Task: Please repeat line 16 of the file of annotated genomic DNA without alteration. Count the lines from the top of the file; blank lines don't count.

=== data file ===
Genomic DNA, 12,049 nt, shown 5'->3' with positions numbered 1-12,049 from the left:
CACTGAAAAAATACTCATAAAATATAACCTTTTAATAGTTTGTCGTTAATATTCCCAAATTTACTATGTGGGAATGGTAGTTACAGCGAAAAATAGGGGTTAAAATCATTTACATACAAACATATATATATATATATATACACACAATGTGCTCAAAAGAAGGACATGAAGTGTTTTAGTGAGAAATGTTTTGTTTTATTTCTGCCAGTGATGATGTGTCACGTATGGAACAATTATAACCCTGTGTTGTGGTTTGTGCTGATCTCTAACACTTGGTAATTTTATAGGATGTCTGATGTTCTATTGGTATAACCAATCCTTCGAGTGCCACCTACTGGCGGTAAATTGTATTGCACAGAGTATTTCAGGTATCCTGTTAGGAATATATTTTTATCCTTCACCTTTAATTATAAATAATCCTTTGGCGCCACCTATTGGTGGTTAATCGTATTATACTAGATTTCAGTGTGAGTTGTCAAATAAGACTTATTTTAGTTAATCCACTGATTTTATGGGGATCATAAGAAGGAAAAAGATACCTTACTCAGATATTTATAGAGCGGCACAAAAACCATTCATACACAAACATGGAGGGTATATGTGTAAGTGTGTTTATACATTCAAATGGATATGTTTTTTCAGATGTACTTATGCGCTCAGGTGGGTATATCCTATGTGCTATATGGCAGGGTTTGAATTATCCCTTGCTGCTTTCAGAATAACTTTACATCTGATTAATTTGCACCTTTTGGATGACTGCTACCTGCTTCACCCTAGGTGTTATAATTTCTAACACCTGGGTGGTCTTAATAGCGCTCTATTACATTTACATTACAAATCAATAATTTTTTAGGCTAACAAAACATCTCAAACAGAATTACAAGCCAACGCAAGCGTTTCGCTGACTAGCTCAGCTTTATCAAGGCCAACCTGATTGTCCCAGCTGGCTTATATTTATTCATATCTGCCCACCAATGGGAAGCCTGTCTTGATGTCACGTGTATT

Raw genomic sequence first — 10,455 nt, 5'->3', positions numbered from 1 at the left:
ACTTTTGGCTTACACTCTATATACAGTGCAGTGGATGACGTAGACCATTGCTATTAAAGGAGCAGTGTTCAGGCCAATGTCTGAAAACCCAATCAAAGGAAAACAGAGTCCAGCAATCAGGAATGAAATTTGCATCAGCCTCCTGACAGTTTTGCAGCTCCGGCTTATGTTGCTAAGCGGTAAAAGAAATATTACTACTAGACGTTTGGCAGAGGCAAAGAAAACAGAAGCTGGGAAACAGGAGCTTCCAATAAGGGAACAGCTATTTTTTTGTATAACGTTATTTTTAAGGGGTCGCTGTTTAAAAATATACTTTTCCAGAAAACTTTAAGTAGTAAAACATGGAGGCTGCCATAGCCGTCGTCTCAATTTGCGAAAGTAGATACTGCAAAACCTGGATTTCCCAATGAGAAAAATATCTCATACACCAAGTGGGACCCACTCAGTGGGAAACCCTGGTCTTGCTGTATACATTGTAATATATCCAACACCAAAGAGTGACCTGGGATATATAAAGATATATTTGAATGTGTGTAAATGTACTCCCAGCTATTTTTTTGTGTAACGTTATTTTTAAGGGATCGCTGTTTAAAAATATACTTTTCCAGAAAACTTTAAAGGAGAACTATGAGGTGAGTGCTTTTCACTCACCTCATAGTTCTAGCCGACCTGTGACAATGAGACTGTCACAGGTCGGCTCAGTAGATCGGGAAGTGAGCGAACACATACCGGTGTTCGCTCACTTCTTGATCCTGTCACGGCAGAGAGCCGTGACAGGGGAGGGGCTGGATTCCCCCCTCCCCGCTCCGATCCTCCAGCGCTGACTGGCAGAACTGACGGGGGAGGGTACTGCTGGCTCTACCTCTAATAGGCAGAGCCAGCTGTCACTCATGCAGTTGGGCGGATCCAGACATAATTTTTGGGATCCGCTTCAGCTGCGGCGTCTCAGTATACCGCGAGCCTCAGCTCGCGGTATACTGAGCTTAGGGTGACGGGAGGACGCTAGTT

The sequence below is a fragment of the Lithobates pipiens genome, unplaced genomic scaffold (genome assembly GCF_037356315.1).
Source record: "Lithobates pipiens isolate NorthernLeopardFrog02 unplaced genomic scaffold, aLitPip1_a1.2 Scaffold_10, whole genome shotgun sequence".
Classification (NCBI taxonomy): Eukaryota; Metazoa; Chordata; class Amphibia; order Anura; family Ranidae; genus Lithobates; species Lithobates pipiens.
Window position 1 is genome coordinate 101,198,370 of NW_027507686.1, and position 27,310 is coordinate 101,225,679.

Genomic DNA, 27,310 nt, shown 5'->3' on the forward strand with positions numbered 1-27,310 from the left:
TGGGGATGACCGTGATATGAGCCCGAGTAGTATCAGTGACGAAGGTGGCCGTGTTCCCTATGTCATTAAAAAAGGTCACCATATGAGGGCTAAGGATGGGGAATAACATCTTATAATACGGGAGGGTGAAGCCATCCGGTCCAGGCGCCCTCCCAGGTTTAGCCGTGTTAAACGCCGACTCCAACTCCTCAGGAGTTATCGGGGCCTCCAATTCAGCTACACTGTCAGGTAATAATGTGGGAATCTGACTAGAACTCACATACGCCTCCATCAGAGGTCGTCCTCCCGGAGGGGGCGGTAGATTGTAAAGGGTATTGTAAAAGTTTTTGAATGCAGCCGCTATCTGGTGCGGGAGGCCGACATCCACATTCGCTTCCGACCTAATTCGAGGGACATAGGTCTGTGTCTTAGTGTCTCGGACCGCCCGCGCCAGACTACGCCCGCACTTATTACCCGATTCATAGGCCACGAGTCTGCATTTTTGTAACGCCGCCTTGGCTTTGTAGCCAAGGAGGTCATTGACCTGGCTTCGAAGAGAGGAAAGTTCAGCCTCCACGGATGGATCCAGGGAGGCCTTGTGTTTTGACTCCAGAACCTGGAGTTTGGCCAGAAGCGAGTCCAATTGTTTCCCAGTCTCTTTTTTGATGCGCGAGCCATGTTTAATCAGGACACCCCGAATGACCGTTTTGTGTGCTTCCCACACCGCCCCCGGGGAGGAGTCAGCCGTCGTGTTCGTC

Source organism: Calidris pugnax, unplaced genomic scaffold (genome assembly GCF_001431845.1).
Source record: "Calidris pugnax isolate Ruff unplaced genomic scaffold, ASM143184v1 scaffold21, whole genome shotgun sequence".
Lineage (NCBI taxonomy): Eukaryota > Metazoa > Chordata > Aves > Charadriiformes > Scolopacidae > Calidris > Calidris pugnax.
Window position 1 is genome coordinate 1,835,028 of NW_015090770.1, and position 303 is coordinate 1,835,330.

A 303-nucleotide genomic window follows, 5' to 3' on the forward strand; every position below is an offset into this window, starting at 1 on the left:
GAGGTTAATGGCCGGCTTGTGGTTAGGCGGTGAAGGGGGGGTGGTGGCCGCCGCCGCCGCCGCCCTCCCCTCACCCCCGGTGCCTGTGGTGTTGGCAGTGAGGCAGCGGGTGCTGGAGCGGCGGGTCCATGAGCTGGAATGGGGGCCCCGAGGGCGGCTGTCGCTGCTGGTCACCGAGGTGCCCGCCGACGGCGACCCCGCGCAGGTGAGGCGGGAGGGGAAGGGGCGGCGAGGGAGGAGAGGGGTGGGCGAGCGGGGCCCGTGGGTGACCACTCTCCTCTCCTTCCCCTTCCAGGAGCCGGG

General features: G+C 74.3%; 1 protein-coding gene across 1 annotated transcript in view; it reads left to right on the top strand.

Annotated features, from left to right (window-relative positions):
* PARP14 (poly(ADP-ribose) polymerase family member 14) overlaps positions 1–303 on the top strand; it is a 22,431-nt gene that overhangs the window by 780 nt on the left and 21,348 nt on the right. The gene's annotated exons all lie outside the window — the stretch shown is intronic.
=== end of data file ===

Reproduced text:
GAGGTTAATGGCCGGCTTGTGGTTAGGCGGTGAAGGGGGGGTGGTGGCCGCCGCCGCCGCCGCCCTCCCCTCACCCCCGGTGCCTGTGGTGTTGGCAGTGAGGCAGCGGGTGCTGGAGCGGCGGGTCCATGAGCTGGAATGGGGGCCCCGAGGGCGGCTGTCGCTGCTGGTCACCGAGGTGCCCGCCGACGGCGACCCCGCGCAGGTGAGGCGGGAGGGGAAGGGGCGGCGAGGGAGGAGAGGGGTGGGCGAGCGGGGCCCGTGGGTGACCACTCTCCTCTCCTTCCCCTTCCAGGAGCCGGG